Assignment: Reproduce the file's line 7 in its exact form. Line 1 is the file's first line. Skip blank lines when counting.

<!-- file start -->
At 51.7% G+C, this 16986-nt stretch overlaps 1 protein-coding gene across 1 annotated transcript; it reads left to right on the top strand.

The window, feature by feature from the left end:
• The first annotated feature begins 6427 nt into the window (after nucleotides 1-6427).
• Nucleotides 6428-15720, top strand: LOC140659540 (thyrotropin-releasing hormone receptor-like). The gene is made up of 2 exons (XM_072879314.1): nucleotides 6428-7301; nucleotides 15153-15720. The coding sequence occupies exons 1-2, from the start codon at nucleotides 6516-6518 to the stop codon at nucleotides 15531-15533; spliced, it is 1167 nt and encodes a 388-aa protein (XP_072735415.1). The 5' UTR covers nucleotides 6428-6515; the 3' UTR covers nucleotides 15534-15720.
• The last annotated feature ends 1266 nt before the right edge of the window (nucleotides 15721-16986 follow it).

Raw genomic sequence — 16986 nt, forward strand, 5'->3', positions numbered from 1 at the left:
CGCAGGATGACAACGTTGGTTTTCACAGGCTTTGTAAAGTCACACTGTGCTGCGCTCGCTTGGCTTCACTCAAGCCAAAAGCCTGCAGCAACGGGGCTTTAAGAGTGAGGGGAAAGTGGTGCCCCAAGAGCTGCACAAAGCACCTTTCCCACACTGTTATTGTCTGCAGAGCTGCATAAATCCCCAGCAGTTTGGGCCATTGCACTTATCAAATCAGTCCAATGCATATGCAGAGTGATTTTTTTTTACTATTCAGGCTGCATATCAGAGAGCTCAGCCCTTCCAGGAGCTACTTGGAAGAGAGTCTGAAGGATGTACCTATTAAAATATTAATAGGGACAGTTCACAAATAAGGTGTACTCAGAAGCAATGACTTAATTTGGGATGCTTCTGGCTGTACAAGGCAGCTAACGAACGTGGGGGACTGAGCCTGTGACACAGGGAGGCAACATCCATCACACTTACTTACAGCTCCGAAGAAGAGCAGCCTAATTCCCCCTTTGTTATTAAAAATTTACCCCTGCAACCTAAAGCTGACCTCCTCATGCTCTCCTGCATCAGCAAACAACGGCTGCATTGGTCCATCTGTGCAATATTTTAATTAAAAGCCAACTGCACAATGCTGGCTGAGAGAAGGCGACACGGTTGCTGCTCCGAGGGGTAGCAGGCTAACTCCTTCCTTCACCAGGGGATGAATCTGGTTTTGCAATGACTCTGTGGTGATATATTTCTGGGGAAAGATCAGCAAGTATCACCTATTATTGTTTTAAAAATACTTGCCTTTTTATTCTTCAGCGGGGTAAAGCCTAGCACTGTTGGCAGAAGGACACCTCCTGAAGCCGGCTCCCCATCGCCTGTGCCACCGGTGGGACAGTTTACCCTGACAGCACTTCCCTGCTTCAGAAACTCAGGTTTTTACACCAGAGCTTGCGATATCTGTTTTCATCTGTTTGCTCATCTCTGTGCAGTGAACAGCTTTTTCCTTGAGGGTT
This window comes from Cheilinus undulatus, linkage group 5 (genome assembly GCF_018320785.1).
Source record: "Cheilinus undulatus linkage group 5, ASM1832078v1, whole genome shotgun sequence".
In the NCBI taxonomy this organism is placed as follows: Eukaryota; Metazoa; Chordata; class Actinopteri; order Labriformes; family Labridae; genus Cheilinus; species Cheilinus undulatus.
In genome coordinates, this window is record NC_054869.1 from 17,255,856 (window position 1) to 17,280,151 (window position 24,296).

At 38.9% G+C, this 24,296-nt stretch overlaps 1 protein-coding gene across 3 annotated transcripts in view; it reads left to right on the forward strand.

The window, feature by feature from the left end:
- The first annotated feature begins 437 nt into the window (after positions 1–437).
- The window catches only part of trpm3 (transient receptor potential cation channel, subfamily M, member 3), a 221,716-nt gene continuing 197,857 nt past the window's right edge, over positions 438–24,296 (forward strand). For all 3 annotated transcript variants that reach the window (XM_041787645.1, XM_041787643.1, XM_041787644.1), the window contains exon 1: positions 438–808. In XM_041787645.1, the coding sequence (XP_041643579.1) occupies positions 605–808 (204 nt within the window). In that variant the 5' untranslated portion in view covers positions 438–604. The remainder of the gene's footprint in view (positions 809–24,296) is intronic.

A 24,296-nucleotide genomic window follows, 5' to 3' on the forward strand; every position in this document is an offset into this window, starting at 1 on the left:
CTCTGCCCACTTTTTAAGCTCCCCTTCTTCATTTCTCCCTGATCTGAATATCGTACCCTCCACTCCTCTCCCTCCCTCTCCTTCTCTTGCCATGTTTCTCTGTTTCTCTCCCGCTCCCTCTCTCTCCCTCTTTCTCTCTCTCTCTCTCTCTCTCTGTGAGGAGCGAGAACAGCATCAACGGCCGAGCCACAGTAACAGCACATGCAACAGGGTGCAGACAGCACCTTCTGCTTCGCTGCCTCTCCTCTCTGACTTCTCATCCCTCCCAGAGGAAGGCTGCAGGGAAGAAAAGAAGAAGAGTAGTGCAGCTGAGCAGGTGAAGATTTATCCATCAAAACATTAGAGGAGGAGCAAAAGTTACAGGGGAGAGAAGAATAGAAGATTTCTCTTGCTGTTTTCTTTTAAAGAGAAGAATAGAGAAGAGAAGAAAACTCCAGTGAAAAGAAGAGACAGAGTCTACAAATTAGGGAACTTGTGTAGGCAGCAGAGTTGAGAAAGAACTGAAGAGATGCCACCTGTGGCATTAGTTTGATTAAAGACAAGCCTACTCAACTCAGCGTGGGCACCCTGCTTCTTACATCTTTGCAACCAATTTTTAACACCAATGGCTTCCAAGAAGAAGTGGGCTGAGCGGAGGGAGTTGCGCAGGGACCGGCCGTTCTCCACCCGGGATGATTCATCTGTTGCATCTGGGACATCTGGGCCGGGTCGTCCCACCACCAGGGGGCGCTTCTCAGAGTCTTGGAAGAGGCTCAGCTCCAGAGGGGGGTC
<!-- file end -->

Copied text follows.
CGCAGGATGACAACGTTGGTTTTCACAGGCTTTGTAAAGTCACACTGTGCTGCGCTCGCTTGGCTTCACTCAAGCCAAAAGCCTGCAGCAACGGGGCTTTAAGAGTGAGGGGAAAGTGGTGCCCCAAGAGCTGCACAAAGCACCTTTCCCACACTGTTATTGTCTGCAGAGCTGCATAAATCCCCAGCAGTTTGGGCCATTGCACTTATCAAATCAGTCCAATGCATATGCAGAGTGATTTTTTTTTACTATTCAGGCTGCATATCAGAGAGCTCAGCCCTTCCAGGAGCTACTTGGAAGAGAGTCTGAAGGATGTACCTATTAAAATATTAATAGGGACAGTTCACAAATAAGGTGTACTCAGAAGCAATGACTTAATTTGGGATGCTTCTGGCTGTACAAGGCAGCTAACGAACGTGGGGGACTGAGCCTGTGACACAGGGAGGCAACATCCATCACACTTACTTACAGCTCCGAAGAAGAGCAGCCTAATTCCCCCTTTGTTATTAAAAATTTACCCCTGCAACCTAAAGCTGACCTCCTCATGCTCTCCTGCATCAGCAAACAACGGCTGCATTGGTCCATCTGTGCAATATTTTAATTAAAAGCCAACTGCACAATGCTGGCTGAGAGAAGGCGACACGGTTGCTGCTCCGAGGGGTAGCAGGCTAACTCCTTCCTTCACCAGGGGATGAATCTGGTTTTGCAATGACTCTGTGGTGATATATTTCTGGGGAAAGATCAGCAAGTATCACCTATTATTGTTTTAAAAATACTTGCCTTTTTATTCTTCAGCGGGGTAAAGCCTAGCACTGTTGGCAGAAGGACACCTCCTGAAGCCGGCTCCCCATCGCCTGTGCCACCGGTGGGACAGTTTACCCTGACAGCACTTCCCTGCTTCAGAAACTCAGGTTTTTACACCAGAGCTTGCGATATCTGTTTTCATCTGTTTGCTCATCTCTGTGCAGTGAACAGCTTTTTCCTTGAGGGTT